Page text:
"What? Did you just say you're T.I.T?"
5. March 2009 01:17
1. Ghod, I hate computers.
2. Bug and I got on Blinkenlichten today some how. Blinkenlichten ROCKS. But looking for the exact reference on Google made me even happier when I noticed the fourth hit. Check it out with me: Blinkenlichten Google Search.
SUFFER MOST AWESOMENESS! Blinkenlichten TRANSLATED.
3. I'm becoming Bob Dylan whenI'maworkinondacompooherstooLOHNG. Ghod, I hate computers.
4. What the hell day is it? Yesterday was "In Your Veins" by The Soundtrack of our Lives." Not really one of my favorites, to be honest, but hey, it's what was playing.
5. Today was "Diminishing Returns" by Elizabeth from the Big Rock compilation. Big Rockin' going on there. I love it!
6. I tracked down Shuffledog (you'll always be Zab to me) today and informed him his site was a spam-infested pile of goo. I discovered his new blog and this post. Frankly, I strongly recommend his old blog.
7. Kick a computer on your way to bed. It'll make you feel better. Unless your name is Cindy.
3. March 2009 00:50
Bo Diddley, Bo Diddley, where you been?
Round the world, gonna go again
The Originator got his name from a sound that was unlike anything that had come before. Music doesn't spring from one's head whole, in the end it's all a derivation of what's come before. But occasionally, what is derived is so novel, so fantastically new that it spawns a whole new course in and of itself.
Bo Diddley grabbed the blues and dragged it kicking and screaming into "Rock, Rock, Rock and roll." And we're not kidding, Bo Diddley's sound was extraordinary for it's time and it still stands today as something completely distinctive. I can't think of anyone else who's ever had a beat named after them. Bo Diddley's rhythm these days is just a known rhythm - most people my age think "I Want Candy." Me, I think of a square guitar and a scream of "Hey, Bo Diddley!" or maybe "I'm a Man!" Yes, I feel 10 feet tall and mighty when that shuffle comes on.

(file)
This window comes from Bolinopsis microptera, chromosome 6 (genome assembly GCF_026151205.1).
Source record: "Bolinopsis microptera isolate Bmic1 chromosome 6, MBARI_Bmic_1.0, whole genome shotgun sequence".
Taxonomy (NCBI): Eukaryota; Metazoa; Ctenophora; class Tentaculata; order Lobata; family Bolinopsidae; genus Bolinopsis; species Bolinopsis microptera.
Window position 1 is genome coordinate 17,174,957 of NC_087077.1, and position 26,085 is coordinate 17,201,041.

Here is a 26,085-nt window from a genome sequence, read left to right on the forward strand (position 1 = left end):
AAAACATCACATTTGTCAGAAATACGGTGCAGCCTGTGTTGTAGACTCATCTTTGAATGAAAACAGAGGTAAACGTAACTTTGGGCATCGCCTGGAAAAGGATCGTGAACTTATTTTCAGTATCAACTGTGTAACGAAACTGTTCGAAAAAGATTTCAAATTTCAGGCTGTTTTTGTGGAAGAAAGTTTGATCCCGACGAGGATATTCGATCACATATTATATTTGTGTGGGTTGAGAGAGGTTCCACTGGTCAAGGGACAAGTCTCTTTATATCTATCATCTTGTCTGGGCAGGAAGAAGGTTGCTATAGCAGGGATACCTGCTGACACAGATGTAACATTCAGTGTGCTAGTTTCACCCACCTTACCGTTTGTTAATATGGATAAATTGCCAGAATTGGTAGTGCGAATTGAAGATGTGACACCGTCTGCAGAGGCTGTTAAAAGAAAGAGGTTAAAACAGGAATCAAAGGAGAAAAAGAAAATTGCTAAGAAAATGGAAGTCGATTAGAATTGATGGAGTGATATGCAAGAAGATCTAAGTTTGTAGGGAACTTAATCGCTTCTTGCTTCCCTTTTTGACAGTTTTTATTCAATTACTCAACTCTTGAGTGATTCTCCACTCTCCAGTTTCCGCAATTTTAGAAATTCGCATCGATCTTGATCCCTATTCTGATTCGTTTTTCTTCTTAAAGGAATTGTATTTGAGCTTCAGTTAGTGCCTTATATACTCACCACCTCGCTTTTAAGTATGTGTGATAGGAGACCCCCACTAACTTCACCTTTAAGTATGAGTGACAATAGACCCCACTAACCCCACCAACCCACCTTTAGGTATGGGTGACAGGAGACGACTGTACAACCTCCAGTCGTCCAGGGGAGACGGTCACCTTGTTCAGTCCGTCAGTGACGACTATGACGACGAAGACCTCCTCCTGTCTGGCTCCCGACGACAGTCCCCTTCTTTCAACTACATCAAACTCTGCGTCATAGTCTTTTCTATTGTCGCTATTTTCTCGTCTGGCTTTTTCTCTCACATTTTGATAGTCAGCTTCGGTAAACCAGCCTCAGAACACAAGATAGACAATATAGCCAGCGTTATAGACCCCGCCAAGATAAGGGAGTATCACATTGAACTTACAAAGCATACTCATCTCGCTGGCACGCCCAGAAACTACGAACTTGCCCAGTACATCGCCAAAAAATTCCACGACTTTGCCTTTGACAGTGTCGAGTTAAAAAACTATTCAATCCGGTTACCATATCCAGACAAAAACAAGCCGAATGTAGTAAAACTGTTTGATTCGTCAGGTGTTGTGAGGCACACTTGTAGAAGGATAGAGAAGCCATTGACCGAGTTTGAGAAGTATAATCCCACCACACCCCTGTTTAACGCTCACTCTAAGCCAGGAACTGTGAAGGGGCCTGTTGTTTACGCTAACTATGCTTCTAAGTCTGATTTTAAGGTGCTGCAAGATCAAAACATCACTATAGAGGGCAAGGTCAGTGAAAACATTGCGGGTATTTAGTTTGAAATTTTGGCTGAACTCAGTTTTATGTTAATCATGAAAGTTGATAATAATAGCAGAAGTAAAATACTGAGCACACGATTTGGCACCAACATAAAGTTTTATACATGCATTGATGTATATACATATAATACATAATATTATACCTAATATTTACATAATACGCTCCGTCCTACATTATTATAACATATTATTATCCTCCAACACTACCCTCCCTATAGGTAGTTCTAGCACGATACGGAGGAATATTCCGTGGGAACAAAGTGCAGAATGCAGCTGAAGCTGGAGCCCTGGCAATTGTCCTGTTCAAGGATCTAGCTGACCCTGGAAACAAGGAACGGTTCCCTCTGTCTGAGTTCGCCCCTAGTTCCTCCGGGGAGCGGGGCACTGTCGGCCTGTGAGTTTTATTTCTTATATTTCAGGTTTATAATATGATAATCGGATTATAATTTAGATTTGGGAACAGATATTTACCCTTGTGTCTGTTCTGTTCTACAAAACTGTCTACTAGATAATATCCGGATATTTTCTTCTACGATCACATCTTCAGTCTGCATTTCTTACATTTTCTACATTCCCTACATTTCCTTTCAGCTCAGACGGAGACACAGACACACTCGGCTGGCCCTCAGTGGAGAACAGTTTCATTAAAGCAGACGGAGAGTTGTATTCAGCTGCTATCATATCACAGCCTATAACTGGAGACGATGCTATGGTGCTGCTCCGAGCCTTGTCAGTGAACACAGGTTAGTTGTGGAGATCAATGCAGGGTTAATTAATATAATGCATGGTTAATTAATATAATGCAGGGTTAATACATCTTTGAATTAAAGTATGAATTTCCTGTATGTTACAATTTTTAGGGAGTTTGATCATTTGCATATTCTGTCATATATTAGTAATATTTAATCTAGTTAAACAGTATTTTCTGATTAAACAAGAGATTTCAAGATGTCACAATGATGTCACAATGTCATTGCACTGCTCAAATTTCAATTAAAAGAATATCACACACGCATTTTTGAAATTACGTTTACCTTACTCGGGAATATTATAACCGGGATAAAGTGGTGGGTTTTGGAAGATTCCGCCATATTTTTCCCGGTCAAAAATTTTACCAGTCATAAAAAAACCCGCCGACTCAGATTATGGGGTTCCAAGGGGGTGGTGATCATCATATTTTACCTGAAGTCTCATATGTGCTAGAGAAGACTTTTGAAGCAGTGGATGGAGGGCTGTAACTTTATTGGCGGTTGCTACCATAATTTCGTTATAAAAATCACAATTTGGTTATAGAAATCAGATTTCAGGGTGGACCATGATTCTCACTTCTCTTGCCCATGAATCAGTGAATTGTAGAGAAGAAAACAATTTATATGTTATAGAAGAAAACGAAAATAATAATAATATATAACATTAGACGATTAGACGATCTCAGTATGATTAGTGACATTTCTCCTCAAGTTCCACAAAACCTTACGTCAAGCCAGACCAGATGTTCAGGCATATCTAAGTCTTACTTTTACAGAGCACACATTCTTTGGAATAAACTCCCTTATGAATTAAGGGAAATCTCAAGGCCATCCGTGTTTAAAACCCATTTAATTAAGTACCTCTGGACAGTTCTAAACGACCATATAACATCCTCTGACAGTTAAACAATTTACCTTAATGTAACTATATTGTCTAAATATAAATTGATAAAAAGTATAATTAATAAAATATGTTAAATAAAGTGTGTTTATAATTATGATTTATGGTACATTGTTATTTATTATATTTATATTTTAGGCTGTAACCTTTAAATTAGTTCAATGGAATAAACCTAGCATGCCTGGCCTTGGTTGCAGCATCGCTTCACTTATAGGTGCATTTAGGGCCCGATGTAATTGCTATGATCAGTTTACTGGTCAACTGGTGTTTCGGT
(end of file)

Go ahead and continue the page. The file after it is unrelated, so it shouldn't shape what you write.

The only actual album of Bo Diddley that I own is "A Man Amongst Men." Make no mistake, Bo Diddley is something special and his might and power stayed with him right up near the bitter end. I saw him live when my Lady-love bought me tickets for my birthday. It was a night with a legend that will forever stay with me as magical. Unlike the loser that brands himself a genius or the fool that puts himself above his compatriots, Bo understood that he was presenting something new, timeless, often imitated and never ever equaled. He was a Man Amongst Men, he had the showmanship when I saw him at 77, and blasted stage presence and style in a show that was special on a thousand levels.
No "Oops! Bo Diddley" that I can find on youtube, so let's go with "Hey, Bo Diddley" and a gracious thank you for creating something special.